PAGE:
Thursday 19 April 2007



[4.07 p.m.]

Mr FINCH (Question) - Mr President, my question is to the honourable Leader. With regard to the PAL policy, is the Government aware that most of the West Tamar municipality is class 4, 5 and 6 of land capability, which is generally only suitable for small pockets of horticulture and grazing which we better maintain if small titles are encouraged?

Mr PARKINSON - I thank the honourable member for his question. The Government is aware of the land capability of the West Tamar municipal area as it has been mapped by the Department of Primary Industries and Water and is available on the LIST website. According to that mapping, most of the agricultural land is class 4, 5 or 6. There are only two small areas of class 3 lands at Rosevears and Grindelwald. The Protection of Agricultural Land, the State PAL policy, recognises that all agricultural land in Tasmania is a valuable resource. Many valuable cropping and grazing operations occur on non-prime land.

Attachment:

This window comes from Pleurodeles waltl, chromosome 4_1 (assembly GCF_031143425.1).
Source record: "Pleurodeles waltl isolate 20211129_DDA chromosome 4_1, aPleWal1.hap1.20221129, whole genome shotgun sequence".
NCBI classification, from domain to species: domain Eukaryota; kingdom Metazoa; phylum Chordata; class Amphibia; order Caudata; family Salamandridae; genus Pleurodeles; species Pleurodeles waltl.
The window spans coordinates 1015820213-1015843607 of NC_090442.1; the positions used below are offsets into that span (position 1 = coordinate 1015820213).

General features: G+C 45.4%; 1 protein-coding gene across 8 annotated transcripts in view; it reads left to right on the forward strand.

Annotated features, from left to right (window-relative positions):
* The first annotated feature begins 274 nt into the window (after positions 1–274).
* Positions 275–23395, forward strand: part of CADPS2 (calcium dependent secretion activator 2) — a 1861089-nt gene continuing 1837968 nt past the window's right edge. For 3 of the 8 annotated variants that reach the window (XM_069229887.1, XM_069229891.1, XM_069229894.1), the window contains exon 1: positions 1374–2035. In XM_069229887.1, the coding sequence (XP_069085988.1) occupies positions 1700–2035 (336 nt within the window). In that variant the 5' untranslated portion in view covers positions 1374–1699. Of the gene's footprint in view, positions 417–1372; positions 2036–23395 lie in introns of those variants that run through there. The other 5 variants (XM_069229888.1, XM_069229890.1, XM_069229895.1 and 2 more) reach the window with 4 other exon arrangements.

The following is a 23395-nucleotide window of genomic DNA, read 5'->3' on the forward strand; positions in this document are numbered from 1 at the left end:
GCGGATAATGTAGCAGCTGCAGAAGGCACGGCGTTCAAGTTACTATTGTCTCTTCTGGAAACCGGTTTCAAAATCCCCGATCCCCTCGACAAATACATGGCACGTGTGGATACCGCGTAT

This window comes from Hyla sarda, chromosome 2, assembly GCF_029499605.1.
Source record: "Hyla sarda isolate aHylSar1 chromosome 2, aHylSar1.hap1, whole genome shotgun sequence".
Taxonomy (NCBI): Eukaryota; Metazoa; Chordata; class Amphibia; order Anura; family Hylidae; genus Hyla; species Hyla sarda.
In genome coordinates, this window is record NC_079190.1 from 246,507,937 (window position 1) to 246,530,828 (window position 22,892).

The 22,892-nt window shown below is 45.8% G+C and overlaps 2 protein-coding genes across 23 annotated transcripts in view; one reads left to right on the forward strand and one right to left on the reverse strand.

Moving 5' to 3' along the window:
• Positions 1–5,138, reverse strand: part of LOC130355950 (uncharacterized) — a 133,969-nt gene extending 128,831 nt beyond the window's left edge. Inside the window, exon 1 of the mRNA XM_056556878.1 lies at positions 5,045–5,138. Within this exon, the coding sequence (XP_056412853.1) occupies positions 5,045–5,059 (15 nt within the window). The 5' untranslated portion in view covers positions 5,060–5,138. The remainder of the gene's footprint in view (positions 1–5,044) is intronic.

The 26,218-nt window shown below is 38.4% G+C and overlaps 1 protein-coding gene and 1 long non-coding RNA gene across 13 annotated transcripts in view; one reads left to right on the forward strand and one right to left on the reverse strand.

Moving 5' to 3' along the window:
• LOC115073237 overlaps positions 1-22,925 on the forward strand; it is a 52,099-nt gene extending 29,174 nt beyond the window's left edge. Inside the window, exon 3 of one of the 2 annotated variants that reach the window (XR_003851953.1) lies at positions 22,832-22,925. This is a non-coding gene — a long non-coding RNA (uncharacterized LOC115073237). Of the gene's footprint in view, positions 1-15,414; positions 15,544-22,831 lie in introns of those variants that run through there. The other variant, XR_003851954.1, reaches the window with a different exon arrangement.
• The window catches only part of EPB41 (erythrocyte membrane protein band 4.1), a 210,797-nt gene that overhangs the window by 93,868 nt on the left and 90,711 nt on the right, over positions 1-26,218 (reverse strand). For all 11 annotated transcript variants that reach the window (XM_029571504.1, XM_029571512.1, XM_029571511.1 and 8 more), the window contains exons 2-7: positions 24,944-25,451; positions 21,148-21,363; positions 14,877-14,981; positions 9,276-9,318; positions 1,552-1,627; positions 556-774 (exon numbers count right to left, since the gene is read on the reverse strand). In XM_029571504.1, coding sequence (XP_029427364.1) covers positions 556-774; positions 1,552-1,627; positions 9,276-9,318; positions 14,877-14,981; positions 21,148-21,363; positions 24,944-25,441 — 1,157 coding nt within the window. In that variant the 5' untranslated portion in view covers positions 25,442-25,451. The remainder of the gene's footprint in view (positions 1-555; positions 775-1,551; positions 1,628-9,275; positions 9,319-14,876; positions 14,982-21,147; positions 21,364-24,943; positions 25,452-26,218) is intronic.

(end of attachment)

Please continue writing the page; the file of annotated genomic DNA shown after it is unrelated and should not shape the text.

The Tamar Valley is one of Tasmania's premium wine areas with all the vineyards there on class 4 or 5 land. Under the PAL State policy the controls over lot size and the use and development of non-prime land are determined by the local councils, taking into account the fact that small lot sizes and residential development might conflict with legitimate and important agricultural users nearby. I note that the West Tamar Council has drafted a totally new planning scheme and not simply sought to amend the current scheme to give effect to the Government's PAL policy.

That draft scheme is still going through the appropriate process. On this basis the controls on use and development in a rural zone may not be simply to protect agricultural land, it might reflect a range of other planning considerations the council thinks are important. For example, the planning scheme states that the existing planning scheme allowed extensive residential development in various parts of the municipal area. However, servicing and environmental constraints reduced the viability of further development in many of these areas. It also sets as a strategy the confinement of urban development to identified settlements and the prevention of further ribbon development.

If the council seeks to limit subdivision of rural land and residential development outside of settlements, this is a matter for it. However, I note that the draft planning scheme allows development of houses where they are integral to agriculture or on lots that cannot be used for agriculture and will not conflict with agriculture nearby. I can also advise that subdivision in the rural zone is allowed down to any size where it can be demonstrated that it is appropriate for the establishment of a sustainable rural enterprise.